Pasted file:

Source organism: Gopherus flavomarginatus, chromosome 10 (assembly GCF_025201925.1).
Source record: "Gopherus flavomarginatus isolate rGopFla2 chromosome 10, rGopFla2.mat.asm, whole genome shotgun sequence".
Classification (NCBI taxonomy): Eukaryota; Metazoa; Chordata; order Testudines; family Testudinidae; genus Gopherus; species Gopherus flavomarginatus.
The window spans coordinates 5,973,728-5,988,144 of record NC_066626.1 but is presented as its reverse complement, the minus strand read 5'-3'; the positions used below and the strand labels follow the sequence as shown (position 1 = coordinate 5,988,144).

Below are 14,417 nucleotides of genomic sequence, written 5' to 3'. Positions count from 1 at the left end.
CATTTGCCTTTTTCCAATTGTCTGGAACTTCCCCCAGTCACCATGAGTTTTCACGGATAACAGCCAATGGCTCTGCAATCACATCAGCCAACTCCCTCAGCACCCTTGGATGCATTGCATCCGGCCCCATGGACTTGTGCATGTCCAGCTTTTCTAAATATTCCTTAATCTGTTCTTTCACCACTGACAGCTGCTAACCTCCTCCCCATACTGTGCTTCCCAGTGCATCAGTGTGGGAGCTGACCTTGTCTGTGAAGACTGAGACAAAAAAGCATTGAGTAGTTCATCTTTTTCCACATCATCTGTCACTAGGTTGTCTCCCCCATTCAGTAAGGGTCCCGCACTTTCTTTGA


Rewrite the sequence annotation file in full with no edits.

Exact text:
Source organism: Gopherus flavomarginatus, chromosome 10 (assembly GCF_025201925.1).
Source record: "Gopherus flavomarginatus isolate rGopFla2 chromosome 10, rGopFla2.mat.asm, whole genome shotgun sequence".
Classification (NCBI taxonomy): Eukaryota; Metazoa; Chordata; order Testudines; family Testudinidae; genus Gopherus; species Gopherus flavomarginatus.
The window spans coordinates 5,973,728-5,988,144 of record NC_066626.1 but is presented as its reverse complement, the minus strand read 5'-3'; the positions used below and the strand labels follow the sequence as shown (position 1 = coordinate 5,988,144).

Below are 14,417 nucleotides of genomic sequence, written 5' to 3'. Positions count from 1 at the left end.
CATTTGCCTTTTTCCAATTGTCTGGAACTTCCCCCAGTCACCATGAGTTTTCACGGATAACAGCCAATGGCTCTGCAATCACATCAGCCAACTCCCTCAGCACCCTTGGATGCATTGCATCCGGCCCCATGGACTTGTGCATGTCCAGCTTTTCTAAATATTCCTTAATCTGTTCTTTCACCACTGACAGCTGCTAACCTCCTCCCCATACTGTGCTTCCCAGTGCATCAGTGTGGGAGCTGACCTTGTCTGTGAAGACTGAGACAAAAAAGCATTGAGTAGTTCATCTTTTTCCACATCATCTGTCACTAGGTTGTCTCCCCCATTCAGTAAGGGTCCCGCACTTTCTTTGA